Student carries the lessons of war deployments to online study

Justin Walsh used his war experience to propel him to help others as a physical therapy assistant.

EDITOR'S NOTE: This story originally appeared in the April issue of GCU Magazine.

Justin Walsh was with Alpha Company in a place American forces nicknamed “The Valley of Death” — the Korangal Valley in Afghanistan.

The task facing the Taliban and other local insurgents was to clear routes of improvised explosive devices and ordnances, a dangerous duty depicted in Academy Award-nominated 2010 documentary “Restrepo.”

That was a while ago, in 2009, but the lessons stick with him today as one of many Grand Canyon University online students either in the military or veterans of it.

“It taught me patience,” said Walsh. “There were a lot of times when somebody got hit, a truck broke down, and we would be out on patrol and the higher ups tell us to stop, so we sit there for an hour or two waiting.”

For the Army’s Special Troops Battalion of the 1st Infantry Division’s 3rd Brigade, it wasn’t like waiting in rush hour traffic back home.

“It was pretty sketchy. One of our trucks got blown up. And we usually got some kind of small-arms fire, shooting at us from the other side of the valley.

“So you are out there, assuming something is going to happen.”

Justin Walsh during a deployment to Afghanistan.

For Walsh, of Pilot Point, Texas, it wasn’t over after that year. He was deployed for another tour in Afghanistan near the Pakistan border in 2011-12.

The lessons the Army sergeant took with him were not over, either.

“(The experience) gives you a better sense how to live and how great life can be,” he said. “Enjoying life instead of staying in and being a recluse. Just valuing life a little better.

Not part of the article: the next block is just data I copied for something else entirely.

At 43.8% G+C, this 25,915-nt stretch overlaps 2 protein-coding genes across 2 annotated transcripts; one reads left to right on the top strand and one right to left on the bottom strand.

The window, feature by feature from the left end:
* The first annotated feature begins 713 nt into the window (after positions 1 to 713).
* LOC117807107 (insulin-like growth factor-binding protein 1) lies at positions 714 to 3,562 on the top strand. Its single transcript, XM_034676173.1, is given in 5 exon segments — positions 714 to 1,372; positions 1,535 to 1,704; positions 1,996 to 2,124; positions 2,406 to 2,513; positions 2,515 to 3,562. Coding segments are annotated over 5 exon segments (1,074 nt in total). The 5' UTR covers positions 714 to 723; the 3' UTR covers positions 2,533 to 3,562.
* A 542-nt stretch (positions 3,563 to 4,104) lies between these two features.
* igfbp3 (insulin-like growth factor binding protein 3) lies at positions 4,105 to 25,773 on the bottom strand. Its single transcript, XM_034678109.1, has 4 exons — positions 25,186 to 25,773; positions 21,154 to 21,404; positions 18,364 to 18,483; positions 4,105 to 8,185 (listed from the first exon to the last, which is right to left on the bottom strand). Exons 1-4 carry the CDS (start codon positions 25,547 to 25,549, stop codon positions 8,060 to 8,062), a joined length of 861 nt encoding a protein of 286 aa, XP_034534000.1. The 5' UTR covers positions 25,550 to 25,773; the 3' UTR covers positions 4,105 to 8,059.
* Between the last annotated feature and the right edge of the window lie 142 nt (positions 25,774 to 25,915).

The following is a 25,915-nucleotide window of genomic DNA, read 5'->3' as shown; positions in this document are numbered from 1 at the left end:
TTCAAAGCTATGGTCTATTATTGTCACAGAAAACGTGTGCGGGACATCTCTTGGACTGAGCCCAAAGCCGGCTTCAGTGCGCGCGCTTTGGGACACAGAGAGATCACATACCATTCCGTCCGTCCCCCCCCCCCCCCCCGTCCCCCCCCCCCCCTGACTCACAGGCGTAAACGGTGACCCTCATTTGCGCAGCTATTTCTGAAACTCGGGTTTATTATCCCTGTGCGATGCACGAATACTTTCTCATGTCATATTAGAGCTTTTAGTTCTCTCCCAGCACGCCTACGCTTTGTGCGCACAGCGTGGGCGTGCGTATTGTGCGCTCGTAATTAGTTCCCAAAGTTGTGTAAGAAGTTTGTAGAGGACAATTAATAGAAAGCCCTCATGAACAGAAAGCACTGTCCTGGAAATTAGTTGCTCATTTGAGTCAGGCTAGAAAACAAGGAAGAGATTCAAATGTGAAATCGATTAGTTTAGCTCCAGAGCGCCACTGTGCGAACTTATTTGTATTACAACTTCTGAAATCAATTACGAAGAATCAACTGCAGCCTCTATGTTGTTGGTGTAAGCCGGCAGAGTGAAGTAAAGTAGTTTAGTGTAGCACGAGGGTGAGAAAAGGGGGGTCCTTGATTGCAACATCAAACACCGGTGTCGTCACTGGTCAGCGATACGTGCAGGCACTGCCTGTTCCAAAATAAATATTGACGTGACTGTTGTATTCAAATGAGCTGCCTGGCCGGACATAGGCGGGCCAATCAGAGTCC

“Both times the welcome home ceremonies were some of the best times I have ever had.”

At Fort Hood, he said, smoke machines emitted a cloud that the returning troops ran through as they were introduced one by one to friends and family.

Upon his second return to Fort Knox, the troops were led by a police escort.

“I felt like a VIP,” he said.

I don't regret a single second of it. It was the greatest thing I could do with my life.

Justin Walsh

But once he decided to get out of the military the following year, he found himself working in a bottling plant 12 hours a day.

“That made me realize I had to use my G.I. Bill,” he said of veterans benefits for college or training programs.

He had to decide what to study and remembered one military experience.

“I helped with one of my friends who was shot during a training exercise. Since I was on rear detachment and close to getting out, I helped him and saw what they were doing with physical therapy,” he said.

Walsh earned an associate degree and became a physical therapy assistant in 2015. For the past seven years he has been working with patients in skilled nursing facilities.

“You get to see a lot of progress,” he said. “Every now and then people walk out of the door when they didn’t walk before. You get conversation and closeness with people. You build relationships.

“But it’s not all rainbows and sunshine.”

Wages and promotions at his level of education are stagnant, he said.

So when Walsh met a GCU representative in Texas, he thought it was time for a change. He would again use veterans benefits to further his education – this time online. He’s working toward a bachelor’s degree in applied business analytics.

“I count myself lucky. It’s been really smooth for me,” he said after six months in the program.

He’s finished his fourth class this spring.

GCU has an Online Military Division, where counselors work with military and veteran-affiliated students, said Sandra Rodriguez, associate vice president in the Military Division. Many of the counselors are also veterans.

Justin Walsh in his military days.

Resources to support military students include the campus Veteran Resource Center and Veterans Affairs Office.

Walsh is relishing his return to college and says he has little baggage from the two dangerous deployments.

“I don’t regret a single second of it,” he said. “It was the greatest thing I could do with my life.”

He went after a new career because he said he’s good with numbers. He wants to either be a data scientist or enter a master’s program in business at GCU.

The former sergeant is thinking about “being a boss.”

And he’ll take one other lesson with him from the military as he gets married in May and continues his studies at GCU.

“Say you are overseas,” Walsh explained. “You don’t have a day off. You come back to the civilian world, and they are all about days off. I work six, seven days a week. Schooling is just one more thing on my plate.

“So it’s work ethic. Not finishing until the job is done.”

Grand Canyon University senior writer Mike Kilen can be reached at [email protected]

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